7th July 1995 at 01:00
It is normally quite clear whether an employee has been dismissed or not. Either the employer will terminate the contract in writing, or a fixed-term contract will expire. Sometimes the employee may terminate the contract because ofthe employer's conduct, that is, constructive dismissal.

However, there can be times when the employee is not sure whether he or she has been properly dismissed, or not. This happened to an employee who had failed to pay back a loan to his employer. His boss in a fury swore at him and told him to get out.

An employment appeal tribunal decided that the man had not actually been dismissed, simply reprimanded.

Therefore, he could keep his job (Tanner v Kean. 1978). In this case the problem was differentiating reprimand from dismissal. It can also be as difficult to separate advice from dismissal.

For example, in Haseltine Lake v Dowler (1981), the employer advised Dowler that his long-term prospects with the firm were not good and indicated that he should look for another post.

It was intimated to him that he would, in fact, be dismissed sometime in the future if he remained with the firm. Dowler resigned and sought compensation for unfair dismissal. The appeal tribunal once again ruled that no dismissal had taken place since no date had been set.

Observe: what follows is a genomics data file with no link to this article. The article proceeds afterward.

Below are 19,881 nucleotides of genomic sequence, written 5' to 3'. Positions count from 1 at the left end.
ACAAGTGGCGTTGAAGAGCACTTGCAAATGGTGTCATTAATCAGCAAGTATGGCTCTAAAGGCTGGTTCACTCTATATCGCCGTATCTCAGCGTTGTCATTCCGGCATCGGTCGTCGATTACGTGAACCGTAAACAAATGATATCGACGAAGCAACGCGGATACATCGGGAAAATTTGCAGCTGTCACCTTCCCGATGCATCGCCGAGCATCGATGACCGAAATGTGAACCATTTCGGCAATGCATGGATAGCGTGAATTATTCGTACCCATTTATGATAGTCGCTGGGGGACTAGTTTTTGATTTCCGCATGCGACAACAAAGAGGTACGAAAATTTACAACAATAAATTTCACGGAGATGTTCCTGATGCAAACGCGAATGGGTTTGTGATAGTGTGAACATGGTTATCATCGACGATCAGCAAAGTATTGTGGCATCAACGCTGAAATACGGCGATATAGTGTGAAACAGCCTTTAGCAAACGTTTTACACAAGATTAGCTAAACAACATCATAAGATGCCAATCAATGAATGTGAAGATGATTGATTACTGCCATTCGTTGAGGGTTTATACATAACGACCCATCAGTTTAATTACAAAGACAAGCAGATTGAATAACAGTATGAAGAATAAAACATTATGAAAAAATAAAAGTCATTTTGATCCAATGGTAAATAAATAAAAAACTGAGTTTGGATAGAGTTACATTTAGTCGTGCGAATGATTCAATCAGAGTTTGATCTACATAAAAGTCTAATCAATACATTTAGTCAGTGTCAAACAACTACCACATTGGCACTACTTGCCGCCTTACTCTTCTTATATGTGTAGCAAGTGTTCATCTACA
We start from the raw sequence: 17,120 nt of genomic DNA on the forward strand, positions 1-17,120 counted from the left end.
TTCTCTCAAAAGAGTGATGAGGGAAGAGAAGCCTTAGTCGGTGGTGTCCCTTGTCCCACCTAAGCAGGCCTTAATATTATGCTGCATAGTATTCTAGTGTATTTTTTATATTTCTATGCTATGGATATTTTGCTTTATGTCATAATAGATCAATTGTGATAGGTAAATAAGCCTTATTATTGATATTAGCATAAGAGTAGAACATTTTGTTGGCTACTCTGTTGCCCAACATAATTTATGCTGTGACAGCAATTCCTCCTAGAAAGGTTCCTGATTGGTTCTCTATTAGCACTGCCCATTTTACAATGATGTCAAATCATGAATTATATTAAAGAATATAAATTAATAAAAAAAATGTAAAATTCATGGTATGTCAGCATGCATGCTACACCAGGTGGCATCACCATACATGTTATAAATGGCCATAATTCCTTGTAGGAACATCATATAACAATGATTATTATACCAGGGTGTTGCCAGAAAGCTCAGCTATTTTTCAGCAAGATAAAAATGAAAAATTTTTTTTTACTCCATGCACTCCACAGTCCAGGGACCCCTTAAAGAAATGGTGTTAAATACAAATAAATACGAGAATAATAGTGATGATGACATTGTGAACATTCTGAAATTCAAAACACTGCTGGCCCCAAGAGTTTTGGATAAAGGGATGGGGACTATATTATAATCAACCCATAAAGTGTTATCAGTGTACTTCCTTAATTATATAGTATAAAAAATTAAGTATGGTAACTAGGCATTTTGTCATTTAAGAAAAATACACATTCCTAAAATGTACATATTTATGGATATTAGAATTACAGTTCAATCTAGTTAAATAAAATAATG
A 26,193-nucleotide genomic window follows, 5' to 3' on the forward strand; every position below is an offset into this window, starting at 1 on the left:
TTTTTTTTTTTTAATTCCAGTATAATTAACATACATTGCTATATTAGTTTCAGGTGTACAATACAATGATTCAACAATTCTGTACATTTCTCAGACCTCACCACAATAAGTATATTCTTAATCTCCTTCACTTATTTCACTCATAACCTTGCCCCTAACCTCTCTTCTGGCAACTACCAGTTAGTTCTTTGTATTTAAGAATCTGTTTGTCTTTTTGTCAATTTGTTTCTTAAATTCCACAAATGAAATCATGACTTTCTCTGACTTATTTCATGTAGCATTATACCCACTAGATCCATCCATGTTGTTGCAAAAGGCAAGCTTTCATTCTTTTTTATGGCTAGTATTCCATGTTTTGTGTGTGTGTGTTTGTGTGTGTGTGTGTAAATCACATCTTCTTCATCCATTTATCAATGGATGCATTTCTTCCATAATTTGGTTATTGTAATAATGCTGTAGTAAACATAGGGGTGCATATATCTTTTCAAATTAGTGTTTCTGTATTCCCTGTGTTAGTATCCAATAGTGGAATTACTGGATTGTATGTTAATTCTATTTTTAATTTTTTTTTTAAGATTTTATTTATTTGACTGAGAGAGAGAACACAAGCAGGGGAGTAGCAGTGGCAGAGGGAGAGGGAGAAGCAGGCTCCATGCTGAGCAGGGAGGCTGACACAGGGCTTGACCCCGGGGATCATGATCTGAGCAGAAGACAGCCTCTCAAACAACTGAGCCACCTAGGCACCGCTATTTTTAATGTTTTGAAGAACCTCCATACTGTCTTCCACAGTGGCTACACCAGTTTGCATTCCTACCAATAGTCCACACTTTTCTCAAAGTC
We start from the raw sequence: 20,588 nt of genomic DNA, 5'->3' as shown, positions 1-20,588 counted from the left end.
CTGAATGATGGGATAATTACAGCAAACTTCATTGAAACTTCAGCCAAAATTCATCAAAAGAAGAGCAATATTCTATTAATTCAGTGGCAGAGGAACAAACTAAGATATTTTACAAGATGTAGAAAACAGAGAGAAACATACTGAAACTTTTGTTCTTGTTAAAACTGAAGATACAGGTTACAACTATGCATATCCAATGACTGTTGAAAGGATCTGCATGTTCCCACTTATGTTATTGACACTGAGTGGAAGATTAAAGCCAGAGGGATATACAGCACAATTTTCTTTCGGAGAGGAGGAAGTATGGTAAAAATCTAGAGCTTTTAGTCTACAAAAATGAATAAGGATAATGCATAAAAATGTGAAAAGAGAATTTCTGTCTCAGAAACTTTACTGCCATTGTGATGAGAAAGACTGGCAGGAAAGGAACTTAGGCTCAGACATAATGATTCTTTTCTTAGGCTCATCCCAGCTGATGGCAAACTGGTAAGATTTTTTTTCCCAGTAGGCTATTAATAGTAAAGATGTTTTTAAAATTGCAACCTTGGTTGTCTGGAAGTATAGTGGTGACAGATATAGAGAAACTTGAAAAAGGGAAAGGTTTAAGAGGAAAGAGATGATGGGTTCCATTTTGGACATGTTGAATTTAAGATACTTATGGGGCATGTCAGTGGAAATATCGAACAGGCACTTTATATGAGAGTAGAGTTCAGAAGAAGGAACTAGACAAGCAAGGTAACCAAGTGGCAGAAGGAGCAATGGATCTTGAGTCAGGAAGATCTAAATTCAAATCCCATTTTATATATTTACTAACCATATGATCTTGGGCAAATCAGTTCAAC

However, in a school case, a cook was threatened with dismissal if she did not resign, since her job was nearly finished. Here the Court held that she had been dismissed. The judge pointed out that the cook had been told clearly that the job was finished and that she had an opportunity to resign before being sacked.

No other conclusion was possible other than that the employment was being terminated. She was being offered the opportunity to resign rather than receive notice of dismissal which would have been a perfectly proper alternative (East Sussex CC v Walker, 1972).

The legal test is whether a reasonable employee could have clearly understood that heshe had been dismissed and why.

Chris Lowe is honorary legal consultant to the Secondary Heads Association

Log-in as an existing print or digital subscriber

Forgotten your subscriber ID?


To access this content and the full TES archive, subscribe now.

View subscriber offers


Get TES online and delivered to your door – for less than the price of a coffee

Save 33% off the cover price with this great subscription offer. Every copy delivered to your door by first-class post, plus full access to TES online and the TES app for just £1.90 per week.
Subscribers also enjoy a range of fantastic offers and benefits worth over £270:

  • Discounts off TES Institute courses
  • Access over 200,000 articles in the TES online archive
  • Free Tastecard membership worth £79.99
  • Discounts with Zipcar,, Virgin Wines and other partners
Order your low-cost subscription today